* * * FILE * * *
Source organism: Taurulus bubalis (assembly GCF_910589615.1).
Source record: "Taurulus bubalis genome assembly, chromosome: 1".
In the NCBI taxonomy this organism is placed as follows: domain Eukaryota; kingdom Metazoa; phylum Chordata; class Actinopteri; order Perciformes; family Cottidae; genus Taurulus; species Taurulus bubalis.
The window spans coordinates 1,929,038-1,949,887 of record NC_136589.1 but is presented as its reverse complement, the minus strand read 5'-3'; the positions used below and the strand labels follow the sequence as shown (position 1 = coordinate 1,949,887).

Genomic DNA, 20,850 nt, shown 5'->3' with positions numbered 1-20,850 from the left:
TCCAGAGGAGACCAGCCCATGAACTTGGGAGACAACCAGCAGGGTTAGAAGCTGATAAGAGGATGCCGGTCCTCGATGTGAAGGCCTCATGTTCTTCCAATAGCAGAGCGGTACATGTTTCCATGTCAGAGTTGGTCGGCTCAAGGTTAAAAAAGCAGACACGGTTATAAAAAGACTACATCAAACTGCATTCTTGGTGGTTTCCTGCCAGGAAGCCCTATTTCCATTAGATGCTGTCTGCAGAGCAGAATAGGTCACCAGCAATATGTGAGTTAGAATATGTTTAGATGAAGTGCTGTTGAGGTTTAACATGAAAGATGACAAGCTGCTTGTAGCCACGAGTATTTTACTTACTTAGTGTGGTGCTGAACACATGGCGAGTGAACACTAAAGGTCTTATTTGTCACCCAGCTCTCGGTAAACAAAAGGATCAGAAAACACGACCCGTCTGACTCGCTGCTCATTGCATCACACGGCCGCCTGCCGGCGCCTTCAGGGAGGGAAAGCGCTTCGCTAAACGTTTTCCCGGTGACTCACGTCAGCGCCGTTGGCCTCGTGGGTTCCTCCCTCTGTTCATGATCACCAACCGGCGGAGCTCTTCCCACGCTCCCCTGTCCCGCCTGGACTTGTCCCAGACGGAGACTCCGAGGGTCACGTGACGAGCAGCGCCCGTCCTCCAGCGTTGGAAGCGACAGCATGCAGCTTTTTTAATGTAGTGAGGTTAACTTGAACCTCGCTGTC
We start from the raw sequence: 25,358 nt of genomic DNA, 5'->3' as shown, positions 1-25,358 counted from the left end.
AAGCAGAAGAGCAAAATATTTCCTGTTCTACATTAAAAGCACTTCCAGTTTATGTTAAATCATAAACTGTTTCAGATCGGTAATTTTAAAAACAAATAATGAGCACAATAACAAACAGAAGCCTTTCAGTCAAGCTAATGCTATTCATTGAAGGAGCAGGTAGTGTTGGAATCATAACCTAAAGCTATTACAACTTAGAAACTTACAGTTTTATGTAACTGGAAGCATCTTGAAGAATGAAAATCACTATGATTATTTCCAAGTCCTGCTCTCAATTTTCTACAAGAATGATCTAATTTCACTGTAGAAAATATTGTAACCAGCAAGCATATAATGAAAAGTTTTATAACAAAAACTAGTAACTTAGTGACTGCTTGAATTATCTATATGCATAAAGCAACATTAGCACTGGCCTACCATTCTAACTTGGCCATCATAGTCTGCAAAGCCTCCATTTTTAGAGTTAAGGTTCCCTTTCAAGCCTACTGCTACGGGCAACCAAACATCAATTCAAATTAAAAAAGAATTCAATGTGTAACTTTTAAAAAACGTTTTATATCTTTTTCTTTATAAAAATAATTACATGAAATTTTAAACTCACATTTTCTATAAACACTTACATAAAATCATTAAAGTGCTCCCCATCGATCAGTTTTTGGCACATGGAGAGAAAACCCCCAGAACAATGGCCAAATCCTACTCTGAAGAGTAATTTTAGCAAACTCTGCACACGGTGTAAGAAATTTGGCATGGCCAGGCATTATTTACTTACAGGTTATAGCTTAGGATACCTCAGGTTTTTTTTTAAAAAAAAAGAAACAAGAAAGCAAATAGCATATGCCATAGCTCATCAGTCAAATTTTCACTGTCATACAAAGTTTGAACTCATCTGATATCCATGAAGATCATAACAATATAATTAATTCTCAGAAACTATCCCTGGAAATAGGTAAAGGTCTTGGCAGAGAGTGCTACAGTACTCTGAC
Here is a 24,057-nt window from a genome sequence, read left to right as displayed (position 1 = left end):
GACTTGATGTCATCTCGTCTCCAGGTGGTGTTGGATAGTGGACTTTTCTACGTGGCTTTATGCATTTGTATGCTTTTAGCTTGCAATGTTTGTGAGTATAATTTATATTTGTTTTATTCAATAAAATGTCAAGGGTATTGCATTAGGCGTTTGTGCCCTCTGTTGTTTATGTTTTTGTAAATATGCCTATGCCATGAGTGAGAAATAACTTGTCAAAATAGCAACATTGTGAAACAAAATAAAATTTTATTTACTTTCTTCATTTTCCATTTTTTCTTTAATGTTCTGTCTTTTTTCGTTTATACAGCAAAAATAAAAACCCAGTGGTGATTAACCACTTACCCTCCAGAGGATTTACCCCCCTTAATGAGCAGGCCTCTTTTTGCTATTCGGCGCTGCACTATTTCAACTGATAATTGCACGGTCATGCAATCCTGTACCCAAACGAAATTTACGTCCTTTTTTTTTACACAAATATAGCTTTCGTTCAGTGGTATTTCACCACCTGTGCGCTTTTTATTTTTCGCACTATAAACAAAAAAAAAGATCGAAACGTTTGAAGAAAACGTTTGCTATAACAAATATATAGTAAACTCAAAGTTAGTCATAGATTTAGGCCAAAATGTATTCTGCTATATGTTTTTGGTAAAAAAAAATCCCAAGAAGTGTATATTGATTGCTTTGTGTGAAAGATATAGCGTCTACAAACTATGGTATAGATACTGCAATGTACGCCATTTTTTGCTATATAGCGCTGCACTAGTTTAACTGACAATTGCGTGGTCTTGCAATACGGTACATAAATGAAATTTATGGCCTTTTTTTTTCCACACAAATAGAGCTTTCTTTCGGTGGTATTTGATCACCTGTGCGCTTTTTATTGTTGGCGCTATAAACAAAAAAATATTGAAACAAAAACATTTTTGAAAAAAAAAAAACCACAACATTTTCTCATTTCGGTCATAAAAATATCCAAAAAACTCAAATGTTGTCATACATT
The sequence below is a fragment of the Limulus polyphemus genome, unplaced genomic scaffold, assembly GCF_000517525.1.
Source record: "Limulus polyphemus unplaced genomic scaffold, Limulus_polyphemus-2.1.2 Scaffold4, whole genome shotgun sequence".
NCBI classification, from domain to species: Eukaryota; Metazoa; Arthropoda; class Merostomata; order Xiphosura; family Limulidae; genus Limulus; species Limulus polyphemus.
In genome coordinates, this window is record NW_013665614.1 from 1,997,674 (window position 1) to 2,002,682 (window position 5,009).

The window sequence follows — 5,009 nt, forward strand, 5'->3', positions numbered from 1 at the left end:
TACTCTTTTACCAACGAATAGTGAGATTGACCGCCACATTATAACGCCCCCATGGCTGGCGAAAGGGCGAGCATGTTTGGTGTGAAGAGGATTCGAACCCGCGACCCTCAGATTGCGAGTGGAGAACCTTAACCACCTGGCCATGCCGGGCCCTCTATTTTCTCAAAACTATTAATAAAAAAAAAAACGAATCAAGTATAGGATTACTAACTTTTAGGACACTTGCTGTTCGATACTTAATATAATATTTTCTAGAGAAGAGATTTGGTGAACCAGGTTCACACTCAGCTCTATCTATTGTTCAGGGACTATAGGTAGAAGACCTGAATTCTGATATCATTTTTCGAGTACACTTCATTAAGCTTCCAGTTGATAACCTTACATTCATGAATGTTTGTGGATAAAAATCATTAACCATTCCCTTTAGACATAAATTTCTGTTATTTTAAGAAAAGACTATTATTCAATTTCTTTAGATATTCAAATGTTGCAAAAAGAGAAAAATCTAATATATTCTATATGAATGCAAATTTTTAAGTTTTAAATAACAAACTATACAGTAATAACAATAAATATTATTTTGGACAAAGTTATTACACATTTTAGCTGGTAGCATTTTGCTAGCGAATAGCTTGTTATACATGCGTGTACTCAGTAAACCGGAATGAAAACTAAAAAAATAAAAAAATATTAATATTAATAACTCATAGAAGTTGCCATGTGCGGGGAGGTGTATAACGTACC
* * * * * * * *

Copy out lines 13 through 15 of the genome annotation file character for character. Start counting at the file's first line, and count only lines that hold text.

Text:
NCBI classification, from domain to species: Eukaryota; Metazoa; Arthropoda; class Merostomata; order Xiphosura; family Limulidae; genus Limulus; species Limulus polyphemus.
In genome coordinates, this window is record NW_013665614.1 from 1,997,674 (window position 1) to 2,002,682 (window position 5,009).

The window sequence follows — 5,009 nt, forward strand, 5'->3', positions numbered from 1 at the left end: